Wedding accessories are versatile: You can opt for wedding gloves, get a tiara, or wear jewelry on your big day. Nonetheless, no accessory makes you feel complete and beautiful like a wedding veil.
At their inception, wedding veils were meant to protect the bride from spirits that could interfere with her happiness. Modern brides still wear veils as an elegant addition to their bridal ensemble. When shopping for a wedding veil, you may wonder whether to opt for a long or short veil.
Should you wear a long or short wedding veil?
Some people recommend longer wedding veils for specific reasons, while others think shorter veils work best. Ultimately, the choice of whether to wear a long or short veil comes down to your needs and preferences, such as your hairstyle, wedding gown design, and the formality of the wedding.
Read on as we uncover details on how long a veil is supposed to be, how long you should wear your wedding veil, and the different types of wedding veils.
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The veil’s length and comfort levels are some challenges new brides face when deciding on the type of veil to choose.
Would a long cathedral veil be the best, or should I opt for a shorter veil that’s more comfortable to walk in?
Some people recommend longer veils for specific reasons, while others think shorter veils work best. Ultimately, whether to wear a long or short veil comes down to your needs and preferences.
Wedding veils come in three different lengths. Let’s take a look.
These veils are longer than your wedding dress and touch the floor. A long veil creates a dramatic effect and is the most popular.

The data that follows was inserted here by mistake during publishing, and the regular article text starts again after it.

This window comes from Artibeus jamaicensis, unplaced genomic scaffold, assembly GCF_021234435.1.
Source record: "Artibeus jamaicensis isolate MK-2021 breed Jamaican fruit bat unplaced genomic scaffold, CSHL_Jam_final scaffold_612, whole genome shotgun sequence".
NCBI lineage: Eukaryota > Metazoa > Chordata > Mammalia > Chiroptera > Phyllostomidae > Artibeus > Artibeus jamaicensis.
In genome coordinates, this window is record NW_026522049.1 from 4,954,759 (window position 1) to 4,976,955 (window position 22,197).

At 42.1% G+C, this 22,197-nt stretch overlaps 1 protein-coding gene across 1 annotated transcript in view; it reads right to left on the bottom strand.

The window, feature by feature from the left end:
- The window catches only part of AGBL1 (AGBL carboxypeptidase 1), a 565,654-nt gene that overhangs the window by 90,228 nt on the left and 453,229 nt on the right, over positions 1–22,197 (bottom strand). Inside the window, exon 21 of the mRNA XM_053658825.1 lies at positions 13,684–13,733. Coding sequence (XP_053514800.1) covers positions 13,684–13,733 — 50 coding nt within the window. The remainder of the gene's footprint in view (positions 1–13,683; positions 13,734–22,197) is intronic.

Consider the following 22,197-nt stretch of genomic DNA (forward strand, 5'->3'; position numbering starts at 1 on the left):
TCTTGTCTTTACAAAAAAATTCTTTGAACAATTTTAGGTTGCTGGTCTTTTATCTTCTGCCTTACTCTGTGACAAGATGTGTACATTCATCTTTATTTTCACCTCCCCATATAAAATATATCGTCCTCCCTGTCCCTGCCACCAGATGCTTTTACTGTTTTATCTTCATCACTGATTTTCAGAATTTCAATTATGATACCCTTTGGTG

A short bridal veil covers your shoulders down to the elbow. The shortest veil is called a bandeau veil, which covers only the face, and can be made from lace or net.
A medium-length veil is not common, but it’s comfortable to wear compared to a long veil. It covers the back down to your waist.
It’s essential to listen to your gut feeling and take time when picking up a veil.
Experts recommend a short or medium-length veil if planning an intimate wedding. A long or cathedral veil works best for a big wedding in a church or outdoors.
Another factor to note is that the length of the veil you choose will also depend on the type and length of the wedding dress. A short dress works best with a short veil, but a princess gown would be better with a long veil.
The trick is to find the right balance of all the bridal ensemble details and choose a veil that matches your style and what you envision for your big day.
The length of time you choose to wear your wedding veil will depend on your preferences and the type of veil you choose.
You can opt to have the veil on before and during the ceremony. Most brides will choose to remove it when heading to the reception, where there are a lot of interactions with guests and dancing.
Alternatively, you can opt for a birdcage (bandeau) veil that you can wear throughout your big day. Some brides will keep the longer veil for the ceremony and opt for a birdcage style for the reception to maintain the bridal look.
Here are some of the common types of wedding veils.
1. Birdcage Veil
The birdcage veil is a popular veil that falls on the bride’s chin.
Some types of birdcage veils are short and only extend to the eyes of the bride. Birdcage wedding veils are about four to nine inches long.
Most birdcage veils use English netting with big holes to create a dramatic and elegant look.
The birdcage veil suits brides having a low-key and intimate ceremony. Brides looking for a vintage vibe with some sophistication will love the birdcage veil.